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Fill the frame

Created date

February 21st, 2014
close-up photo of man
close-up photo of man

When a painter creates a painting, he puts precisely what he wants on the canvas—only those items that express his vision.  So, too, should you try to include only what you intend the viewer to see in a photo. One way of accomplishing this is to fill the frame as best you can with objects of importance by cropping out unwanted clutter and distracting background objects. Cropping is the best way to improve a photo.

There are several ways to do it: 

• Zoom in with your lens.  

• Walk closer to your subject.  

• Pan the camera left or right. 

• Ask the subject to step sideways one direction or the other. 

• Reposition yourself to show a different background. 

Your purpose is to fill the frame with the subject or object of interest and try to eliminate everything else that does not make a meaningful contribution to the photo.

Orientation and cropping

If you’re shooting a full figure of a person (head to toe), hold the camera so the picture on your LCD screen is taller than it is wide. This is called portrait orientation as opposed to landscape orientation. This view allows you to better fill the frame with the entire figure, thereby avoiding unessential objects.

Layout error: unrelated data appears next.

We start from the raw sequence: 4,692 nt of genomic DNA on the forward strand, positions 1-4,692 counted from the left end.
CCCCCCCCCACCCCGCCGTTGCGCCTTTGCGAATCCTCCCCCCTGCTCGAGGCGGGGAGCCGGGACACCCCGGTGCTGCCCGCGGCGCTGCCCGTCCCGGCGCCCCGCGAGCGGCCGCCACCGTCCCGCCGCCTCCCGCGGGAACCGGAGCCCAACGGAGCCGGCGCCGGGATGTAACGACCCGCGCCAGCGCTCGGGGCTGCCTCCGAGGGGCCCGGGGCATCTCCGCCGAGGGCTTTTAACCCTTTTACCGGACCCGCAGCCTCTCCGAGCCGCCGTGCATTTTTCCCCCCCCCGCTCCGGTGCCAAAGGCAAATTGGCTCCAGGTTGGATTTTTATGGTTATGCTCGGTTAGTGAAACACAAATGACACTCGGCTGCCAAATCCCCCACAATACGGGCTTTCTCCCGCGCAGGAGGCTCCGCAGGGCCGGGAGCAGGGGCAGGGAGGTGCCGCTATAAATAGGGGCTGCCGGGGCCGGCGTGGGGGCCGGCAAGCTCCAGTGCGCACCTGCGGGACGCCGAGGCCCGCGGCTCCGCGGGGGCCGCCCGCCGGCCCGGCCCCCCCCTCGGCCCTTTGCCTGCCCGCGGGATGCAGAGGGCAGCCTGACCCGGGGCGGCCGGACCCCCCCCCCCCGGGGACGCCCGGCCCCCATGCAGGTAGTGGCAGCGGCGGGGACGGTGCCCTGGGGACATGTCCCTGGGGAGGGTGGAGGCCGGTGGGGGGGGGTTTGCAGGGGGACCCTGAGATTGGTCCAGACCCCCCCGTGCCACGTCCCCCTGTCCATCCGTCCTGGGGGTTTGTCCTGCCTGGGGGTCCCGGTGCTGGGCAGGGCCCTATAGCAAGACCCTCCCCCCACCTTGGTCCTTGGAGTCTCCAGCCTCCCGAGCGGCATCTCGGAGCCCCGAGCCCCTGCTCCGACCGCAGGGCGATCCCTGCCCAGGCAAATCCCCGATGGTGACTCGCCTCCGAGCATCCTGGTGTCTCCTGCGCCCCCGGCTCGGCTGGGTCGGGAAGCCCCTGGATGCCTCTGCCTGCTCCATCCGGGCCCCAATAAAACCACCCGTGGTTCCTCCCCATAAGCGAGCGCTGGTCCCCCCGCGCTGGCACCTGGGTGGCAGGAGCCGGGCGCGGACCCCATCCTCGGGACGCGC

If you want a closer shot of a person, crop at the middle of the thighs, not at the knees.  Here’s an easy rule of thumb to remember: do not crop at any joint—ankle, knee, hip or elbow. 

When shooting close-ups of people, you can crop the top of the person’s head, but not the chin. I often crop part of the shoulder or a portion of the head, even the ear. This is filling the frame to the extreme, but can make a very strong portrait. 

I’m not suggesting that every photo has to be jammed edge-to-edge with information.  A landscape or a panorama should be spacious, but should also contain elements that hold the viewer’s interest throughout the frame. 

Remember, fill the frame with objects that matter. Include information that communicates the story you want to tell. Get rid of everything else.